Module

Data.Array

Package
purescript-arrays
Repository
purescript/purescript-arrays

Helper functions for working with immutable Javascript arrays.

Note: Depending on your use-case, you may prefer to use Data.List or Data.Sequence instead, which might give better performance for certain use cases. This module is useful when integrating with JavaScript libraries which use arrays, but immutable arrays are not a practical data structure for many use cases due to their poor asymptotics.

In addition to the functions in this module, Arrays have a number of useful instances:

  • Functor, which provides map :: forall a b. (a -> b) -> Array a -> Array b
  • Apply, which provides (<*>) :: forall a b. Array (a -> b) -> Array a -> Array b. This function works a bit like a Cartesian product; the result array is constructed by applying each function in the first array to each value in the second, so that the result array ends up with a length equal to the product of the two arguments' lengths.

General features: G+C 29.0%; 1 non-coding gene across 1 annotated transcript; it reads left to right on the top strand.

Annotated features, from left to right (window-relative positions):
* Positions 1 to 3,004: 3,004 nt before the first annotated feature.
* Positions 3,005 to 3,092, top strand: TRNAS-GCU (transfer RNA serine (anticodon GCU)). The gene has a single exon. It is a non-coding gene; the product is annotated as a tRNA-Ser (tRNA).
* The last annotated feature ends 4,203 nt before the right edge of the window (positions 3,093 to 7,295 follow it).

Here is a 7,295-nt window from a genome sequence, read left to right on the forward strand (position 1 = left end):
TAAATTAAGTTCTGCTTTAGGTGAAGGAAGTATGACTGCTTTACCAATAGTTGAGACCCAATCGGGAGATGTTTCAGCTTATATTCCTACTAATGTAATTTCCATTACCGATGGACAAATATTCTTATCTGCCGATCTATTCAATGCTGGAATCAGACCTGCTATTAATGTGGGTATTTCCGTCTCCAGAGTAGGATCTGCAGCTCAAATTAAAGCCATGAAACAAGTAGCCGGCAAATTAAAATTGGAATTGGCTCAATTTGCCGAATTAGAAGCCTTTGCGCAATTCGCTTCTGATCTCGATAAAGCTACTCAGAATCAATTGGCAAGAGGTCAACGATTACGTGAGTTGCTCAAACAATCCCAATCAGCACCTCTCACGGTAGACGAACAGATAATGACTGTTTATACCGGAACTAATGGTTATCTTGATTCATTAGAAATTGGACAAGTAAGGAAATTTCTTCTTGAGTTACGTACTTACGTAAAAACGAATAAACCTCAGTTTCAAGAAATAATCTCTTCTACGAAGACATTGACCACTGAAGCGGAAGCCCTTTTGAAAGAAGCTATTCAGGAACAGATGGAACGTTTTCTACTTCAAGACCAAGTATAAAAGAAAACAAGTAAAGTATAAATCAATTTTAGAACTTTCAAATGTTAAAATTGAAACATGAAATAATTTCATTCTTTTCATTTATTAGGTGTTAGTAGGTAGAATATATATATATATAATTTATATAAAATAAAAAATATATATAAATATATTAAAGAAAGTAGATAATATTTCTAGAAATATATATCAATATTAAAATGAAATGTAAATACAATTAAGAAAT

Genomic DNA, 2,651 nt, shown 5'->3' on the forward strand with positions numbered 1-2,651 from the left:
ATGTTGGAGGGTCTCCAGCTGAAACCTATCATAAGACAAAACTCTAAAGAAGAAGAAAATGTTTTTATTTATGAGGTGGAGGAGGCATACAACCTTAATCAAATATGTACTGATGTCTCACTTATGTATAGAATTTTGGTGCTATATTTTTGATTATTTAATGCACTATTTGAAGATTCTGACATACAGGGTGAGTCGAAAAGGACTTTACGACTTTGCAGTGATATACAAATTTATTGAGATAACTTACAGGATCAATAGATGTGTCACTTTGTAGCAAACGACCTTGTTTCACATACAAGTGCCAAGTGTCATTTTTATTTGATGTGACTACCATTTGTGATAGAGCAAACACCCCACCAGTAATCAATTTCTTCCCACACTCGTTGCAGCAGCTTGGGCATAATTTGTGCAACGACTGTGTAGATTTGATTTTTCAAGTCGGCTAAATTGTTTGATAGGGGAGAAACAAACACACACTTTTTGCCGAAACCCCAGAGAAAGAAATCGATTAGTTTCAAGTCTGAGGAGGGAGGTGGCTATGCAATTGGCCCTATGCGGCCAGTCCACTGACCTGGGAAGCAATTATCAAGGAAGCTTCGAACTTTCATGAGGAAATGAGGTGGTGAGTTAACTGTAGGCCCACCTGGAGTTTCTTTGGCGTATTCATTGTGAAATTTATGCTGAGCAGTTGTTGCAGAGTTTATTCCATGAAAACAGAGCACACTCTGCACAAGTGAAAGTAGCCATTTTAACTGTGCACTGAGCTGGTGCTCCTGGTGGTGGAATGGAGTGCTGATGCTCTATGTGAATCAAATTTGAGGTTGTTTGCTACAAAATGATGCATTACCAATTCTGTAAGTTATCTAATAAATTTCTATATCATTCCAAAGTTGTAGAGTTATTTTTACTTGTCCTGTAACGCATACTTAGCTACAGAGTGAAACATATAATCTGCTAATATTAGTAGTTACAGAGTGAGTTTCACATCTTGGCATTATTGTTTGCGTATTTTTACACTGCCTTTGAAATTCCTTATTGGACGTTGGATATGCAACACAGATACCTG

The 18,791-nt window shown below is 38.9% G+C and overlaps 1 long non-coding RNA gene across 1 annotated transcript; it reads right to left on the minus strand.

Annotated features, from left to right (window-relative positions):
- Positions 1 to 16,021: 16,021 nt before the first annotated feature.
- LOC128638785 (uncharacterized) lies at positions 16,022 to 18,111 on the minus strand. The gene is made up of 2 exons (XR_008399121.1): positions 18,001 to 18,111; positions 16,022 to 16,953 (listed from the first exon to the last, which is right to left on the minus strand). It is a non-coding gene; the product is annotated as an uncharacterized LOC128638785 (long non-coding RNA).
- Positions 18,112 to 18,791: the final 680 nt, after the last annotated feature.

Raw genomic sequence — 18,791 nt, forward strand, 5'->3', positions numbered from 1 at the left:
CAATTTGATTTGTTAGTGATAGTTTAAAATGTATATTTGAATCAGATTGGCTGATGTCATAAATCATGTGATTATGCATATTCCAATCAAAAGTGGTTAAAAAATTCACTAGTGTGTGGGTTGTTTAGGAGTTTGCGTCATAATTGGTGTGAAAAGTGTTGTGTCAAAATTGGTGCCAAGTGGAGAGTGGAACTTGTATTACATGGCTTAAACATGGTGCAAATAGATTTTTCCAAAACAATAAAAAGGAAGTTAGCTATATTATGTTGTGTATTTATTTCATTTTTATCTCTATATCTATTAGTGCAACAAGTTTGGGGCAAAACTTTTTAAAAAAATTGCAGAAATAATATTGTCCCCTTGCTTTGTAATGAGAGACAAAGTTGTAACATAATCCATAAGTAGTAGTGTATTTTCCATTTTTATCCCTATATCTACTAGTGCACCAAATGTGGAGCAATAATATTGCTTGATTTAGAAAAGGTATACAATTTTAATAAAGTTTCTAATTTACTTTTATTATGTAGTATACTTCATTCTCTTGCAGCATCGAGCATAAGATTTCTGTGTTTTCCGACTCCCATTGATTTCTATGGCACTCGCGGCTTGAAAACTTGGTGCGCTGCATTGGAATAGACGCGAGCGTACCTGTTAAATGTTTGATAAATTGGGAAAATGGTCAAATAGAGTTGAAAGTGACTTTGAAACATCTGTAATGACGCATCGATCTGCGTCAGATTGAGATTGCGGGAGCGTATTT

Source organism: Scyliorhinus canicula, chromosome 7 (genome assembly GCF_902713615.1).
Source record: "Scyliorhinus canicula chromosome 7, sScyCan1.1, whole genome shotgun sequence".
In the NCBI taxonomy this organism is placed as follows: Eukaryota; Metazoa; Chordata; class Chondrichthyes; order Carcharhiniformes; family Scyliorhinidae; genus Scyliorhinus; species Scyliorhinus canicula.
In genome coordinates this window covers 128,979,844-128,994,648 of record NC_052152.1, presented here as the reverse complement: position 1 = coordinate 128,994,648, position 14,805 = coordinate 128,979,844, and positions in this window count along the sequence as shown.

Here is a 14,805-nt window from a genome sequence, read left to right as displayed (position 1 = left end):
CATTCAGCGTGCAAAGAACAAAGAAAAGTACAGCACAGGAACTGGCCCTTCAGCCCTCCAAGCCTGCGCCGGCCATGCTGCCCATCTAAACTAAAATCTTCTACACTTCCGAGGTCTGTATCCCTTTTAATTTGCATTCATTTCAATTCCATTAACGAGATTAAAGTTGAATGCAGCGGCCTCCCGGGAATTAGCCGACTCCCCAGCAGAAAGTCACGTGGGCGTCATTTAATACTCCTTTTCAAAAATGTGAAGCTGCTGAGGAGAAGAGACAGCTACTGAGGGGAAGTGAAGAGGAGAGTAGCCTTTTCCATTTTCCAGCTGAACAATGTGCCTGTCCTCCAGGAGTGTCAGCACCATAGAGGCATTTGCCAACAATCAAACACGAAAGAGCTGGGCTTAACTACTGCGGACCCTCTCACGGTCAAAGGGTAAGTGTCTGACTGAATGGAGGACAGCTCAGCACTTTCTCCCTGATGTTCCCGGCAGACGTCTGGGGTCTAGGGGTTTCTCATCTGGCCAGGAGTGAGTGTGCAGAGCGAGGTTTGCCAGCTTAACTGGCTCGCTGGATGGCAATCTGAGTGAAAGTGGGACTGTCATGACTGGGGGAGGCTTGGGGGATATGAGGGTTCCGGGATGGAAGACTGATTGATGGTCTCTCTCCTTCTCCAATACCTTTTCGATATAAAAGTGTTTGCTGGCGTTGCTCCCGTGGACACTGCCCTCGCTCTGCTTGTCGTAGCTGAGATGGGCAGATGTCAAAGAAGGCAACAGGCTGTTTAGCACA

• Bind, which provides (>>=) :: forall a b. (a -> Array b) -> Array a -> Array b (this is the same as concatMap).
  • Semigroup, which provides (<>) :: forall a. Array a -> Array a -> Array a, for concatenating arrays.
  • Foldable, which provides a slew of functions for folding (also known as reducing) arrays down to one value. For example, Data.Foldable.or tests whether an array of Boolean values contains at least one true value.
  • Traversable, which provides the PureScript version of a for-loop, allowing you to STAI.iterate over an array and accumulate effects.

#fromFoldable Source

fromFoldable :: forall f. Foldable f => f ~> Array

Convert a Foldable structure into an Array.

fromFoldable (Just 1) = [1]
fromFoldable (Nothing) = []

#toUnfoldable Source

toUnfoldable :: forall f. Unfoldable f => Array ~> f